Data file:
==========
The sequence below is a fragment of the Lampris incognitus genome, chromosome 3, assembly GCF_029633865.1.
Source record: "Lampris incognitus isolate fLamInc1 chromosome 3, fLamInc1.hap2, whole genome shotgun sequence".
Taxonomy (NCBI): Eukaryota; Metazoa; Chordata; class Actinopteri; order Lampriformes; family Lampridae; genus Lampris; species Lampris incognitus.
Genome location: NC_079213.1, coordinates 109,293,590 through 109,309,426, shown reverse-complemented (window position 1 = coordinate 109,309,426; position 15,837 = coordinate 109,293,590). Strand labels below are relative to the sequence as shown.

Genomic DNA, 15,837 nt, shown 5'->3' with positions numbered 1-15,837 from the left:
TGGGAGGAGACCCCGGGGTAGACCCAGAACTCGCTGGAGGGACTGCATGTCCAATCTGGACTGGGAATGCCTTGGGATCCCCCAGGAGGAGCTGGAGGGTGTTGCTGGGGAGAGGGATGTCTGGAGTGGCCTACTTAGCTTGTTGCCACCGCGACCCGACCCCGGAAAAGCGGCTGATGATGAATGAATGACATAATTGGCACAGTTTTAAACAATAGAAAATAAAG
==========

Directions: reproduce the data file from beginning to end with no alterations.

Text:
The sequence below is a fragment of the Lampris incognitus genome, chromosome 3, assembly GCF_029633865.1.
Source record: "Lampris incognitus isolate fLamInc1 chromosome 3, fLamInc1.hap2, whole genome shotgun sequence".
Taxonomy (NCBI): Eukaryota; Metazoa; Chordata; class Actinopteri; order Lampriformes; family Lampridae; genus Lampris; species Lampris incognitus.
Genome location: NC_079213.1, coordinates 109,293,590 through 109,309,426, shown reverse-complemented (window position 1 = coordinate 109,309,426; position 15,837 = coordinate 109,293,590). Strand labels below are relative to the sequence as shown.

Genomic DNA, 15,837 nt, shown 5'->3' with positions numbered 1-15,837 from the left:
TGGGAGGAGACCCCGGGGTAGACCCAGAACTCGCTGGAGGGACTGCATGTCCAATCTGGACTGGGAATGCCTTGGGATCCCCCAGGAGGAGCTGGAGGGTGTTGCTGGGGAGAGGGATGTCTGGAGTGGCCTACTTAGCTTGTTGCCACCGCGACCCGACCCCGGAAAAGCGGCTGATGATGAATGAATGACATAATTGGCACAGTTTTAAACAATAGAAAATAAAG